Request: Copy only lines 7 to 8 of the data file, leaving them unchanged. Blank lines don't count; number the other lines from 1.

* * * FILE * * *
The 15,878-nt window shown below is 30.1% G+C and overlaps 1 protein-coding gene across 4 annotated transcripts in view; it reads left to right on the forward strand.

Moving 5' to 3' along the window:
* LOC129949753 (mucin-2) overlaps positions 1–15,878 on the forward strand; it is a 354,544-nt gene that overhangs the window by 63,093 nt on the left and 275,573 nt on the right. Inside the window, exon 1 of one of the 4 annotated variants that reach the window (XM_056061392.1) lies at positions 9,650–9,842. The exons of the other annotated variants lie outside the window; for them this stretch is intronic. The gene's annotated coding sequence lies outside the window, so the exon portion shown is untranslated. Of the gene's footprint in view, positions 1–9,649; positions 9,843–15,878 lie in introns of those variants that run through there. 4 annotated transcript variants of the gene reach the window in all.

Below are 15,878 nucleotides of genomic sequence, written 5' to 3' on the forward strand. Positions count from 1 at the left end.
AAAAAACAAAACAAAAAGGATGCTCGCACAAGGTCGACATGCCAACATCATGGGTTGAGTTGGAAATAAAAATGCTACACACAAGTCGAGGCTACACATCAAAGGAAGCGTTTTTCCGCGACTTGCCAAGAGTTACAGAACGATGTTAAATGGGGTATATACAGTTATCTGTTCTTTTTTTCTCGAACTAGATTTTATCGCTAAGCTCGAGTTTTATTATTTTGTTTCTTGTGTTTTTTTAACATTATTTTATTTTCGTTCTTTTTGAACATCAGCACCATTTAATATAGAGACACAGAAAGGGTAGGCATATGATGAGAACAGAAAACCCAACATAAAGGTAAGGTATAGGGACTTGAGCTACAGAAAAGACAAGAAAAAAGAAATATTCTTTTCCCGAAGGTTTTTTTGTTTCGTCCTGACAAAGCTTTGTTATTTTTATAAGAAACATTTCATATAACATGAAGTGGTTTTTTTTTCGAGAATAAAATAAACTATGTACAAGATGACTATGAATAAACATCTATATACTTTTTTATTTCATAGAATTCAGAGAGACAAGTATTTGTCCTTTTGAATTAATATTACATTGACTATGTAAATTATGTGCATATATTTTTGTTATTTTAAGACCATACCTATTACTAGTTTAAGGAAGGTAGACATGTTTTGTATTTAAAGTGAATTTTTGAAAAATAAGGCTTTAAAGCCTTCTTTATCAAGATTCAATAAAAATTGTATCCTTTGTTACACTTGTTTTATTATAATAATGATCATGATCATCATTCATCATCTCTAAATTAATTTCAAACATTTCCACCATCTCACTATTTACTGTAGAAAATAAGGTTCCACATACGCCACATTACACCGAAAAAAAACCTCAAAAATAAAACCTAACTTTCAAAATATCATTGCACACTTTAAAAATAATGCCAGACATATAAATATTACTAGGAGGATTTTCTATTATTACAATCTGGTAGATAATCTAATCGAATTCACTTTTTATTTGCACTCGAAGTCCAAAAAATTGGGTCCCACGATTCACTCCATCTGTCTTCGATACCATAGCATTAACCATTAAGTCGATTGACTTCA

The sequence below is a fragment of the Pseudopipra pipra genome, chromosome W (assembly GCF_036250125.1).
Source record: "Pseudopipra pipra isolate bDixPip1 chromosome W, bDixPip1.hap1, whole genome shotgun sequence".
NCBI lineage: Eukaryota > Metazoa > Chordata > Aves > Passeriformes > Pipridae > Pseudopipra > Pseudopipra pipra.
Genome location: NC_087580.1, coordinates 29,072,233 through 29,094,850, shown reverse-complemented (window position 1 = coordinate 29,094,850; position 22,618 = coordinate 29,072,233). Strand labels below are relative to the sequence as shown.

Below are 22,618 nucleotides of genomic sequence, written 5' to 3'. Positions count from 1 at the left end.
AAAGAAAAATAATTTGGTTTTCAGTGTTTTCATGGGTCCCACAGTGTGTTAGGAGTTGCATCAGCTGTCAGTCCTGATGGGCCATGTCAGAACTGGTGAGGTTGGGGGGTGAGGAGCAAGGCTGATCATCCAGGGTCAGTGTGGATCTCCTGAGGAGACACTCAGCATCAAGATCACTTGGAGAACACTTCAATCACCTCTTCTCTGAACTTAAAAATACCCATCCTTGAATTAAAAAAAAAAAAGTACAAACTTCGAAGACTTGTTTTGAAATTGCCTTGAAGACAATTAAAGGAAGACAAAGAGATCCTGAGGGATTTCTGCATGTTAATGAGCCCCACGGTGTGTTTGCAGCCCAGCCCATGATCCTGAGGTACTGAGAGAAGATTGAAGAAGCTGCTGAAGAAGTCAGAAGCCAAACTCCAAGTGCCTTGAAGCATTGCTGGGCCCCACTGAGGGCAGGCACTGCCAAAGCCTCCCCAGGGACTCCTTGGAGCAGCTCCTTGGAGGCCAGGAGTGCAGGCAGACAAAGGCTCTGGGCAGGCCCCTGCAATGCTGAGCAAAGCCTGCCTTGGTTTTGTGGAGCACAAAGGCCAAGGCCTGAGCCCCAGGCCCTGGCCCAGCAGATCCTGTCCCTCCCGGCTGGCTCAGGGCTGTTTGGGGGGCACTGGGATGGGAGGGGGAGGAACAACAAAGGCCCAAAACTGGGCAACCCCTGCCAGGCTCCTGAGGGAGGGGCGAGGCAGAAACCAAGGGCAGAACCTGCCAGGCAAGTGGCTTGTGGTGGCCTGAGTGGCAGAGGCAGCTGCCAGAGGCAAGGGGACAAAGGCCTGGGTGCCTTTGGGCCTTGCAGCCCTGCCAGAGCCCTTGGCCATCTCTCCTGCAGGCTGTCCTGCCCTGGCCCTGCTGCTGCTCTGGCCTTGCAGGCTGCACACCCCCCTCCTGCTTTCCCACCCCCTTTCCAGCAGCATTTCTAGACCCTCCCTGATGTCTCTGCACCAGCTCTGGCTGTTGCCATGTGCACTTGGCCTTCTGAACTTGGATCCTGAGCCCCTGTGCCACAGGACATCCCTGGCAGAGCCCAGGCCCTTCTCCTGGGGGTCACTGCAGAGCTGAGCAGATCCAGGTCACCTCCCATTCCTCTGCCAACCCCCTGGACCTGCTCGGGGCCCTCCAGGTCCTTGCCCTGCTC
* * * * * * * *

Source record: "Pseudopipra pipra isolate bDixPip1 chromosome W, bDixPip1.hap1, whole genome shotgun sequence".
NCBI lineage: Eukaryota > Metazoa > Chordata > Aves > Passeriformes > Pipridae > Pseudopipra > Pseudopipra pipra.